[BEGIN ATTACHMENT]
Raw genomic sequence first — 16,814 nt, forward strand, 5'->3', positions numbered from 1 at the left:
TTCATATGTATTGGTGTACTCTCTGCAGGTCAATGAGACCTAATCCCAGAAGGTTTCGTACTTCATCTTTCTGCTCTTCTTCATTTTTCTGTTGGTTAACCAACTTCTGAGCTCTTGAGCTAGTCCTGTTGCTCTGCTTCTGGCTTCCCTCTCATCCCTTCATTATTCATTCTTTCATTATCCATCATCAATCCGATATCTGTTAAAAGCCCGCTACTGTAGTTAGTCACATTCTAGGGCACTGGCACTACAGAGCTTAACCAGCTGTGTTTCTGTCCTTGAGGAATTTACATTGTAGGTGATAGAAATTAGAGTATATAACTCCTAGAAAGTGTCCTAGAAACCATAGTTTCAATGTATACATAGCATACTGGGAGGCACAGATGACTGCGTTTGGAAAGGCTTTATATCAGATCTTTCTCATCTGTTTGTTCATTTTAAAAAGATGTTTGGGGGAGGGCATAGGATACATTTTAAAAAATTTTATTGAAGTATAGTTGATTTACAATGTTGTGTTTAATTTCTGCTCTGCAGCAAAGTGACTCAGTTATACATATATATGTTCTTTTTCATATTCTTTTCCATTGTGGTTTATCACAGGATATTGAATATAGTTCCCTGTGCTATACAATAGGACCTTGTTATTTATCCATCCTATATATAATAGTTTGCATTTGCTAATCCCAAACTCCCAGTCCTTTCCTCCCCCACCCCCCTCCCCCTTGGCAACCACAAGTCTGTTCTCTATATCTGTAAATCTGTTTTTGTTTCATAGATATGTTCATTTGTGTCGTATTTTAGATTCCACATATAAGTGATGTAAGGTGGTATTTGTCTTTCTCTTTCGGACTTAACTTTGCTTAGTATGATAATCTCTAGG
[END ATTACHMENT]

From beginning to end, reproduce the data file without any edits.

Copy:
Raw genomic sequence first — 16,814 nt, forward strand, 5'->3', positions numbered from 1 at the left:
TTCATATGTATTGGTGTACTCTCTGCAGGTCAATGAGACCTAATCCCAGAAGGTTTCGTACTTCATCTTTCTGCTCTTCTTCATTTTTCTGTTGGTTAACCAACTTCTGAGCTCTTGAGCTAGTCCTGTTGCTCTGCTTCTGGCTTCCCTCTCATCCCTTCATTATTCATTCTTTCATTATCCATCATCAATCCGATATCTGTTAAAAGCCCGCTACTGTAGTTAGTCACATTCTAGGGCACTGGCACTACAGAGCTTAACCAGCTGTGTTTCTGTCCTTGAGGAATTTACATTGTAGGTGATAGAAATTAGAGTATATAACTCCTAGAAAGTGTCCTAGAAACCATAGTTTCAATGTATACATAGCATACTGGGAGGCACAGATGACTGCGTTTGGAAAGGCTTTATATCAGATCTTTCTCATCTGTTTGTTCATTTTAAAAAGATGTTTGGGGGAGGGCATAGGATACATTTTAAAAAATTTTATTGAAGTATAGTTGATTTACAATGTTGTGTTTAATTTCTGCTCTGCAGCAAAGTGACTCAGTTATACATATATATGTTCTTTTTCATATTCTTTTCCATTGTGGTTTATCACAGGATATTGAATATAGTTCCCTGTGCTATACAATAGGACCTTGTTATTTATCCATCCTATATATAATAGTTTGCATTTGCTAATCCCAAACTCCCAGTCCTTTCCTCCCCCACCCCCCTCCCCCTTGGCAACCACAAGTCTGTTCTCTATATCTGTAAATCTGTTTTTGTTTCATAGATATGTTCATTTGTGTCGTATTTTAGATTCCACATATAAGTGATGTAAGGTGGTATTTGTCTTTCTCTTTCGGACTTAACTTTGCTTAGTATGATAATCTCTAGG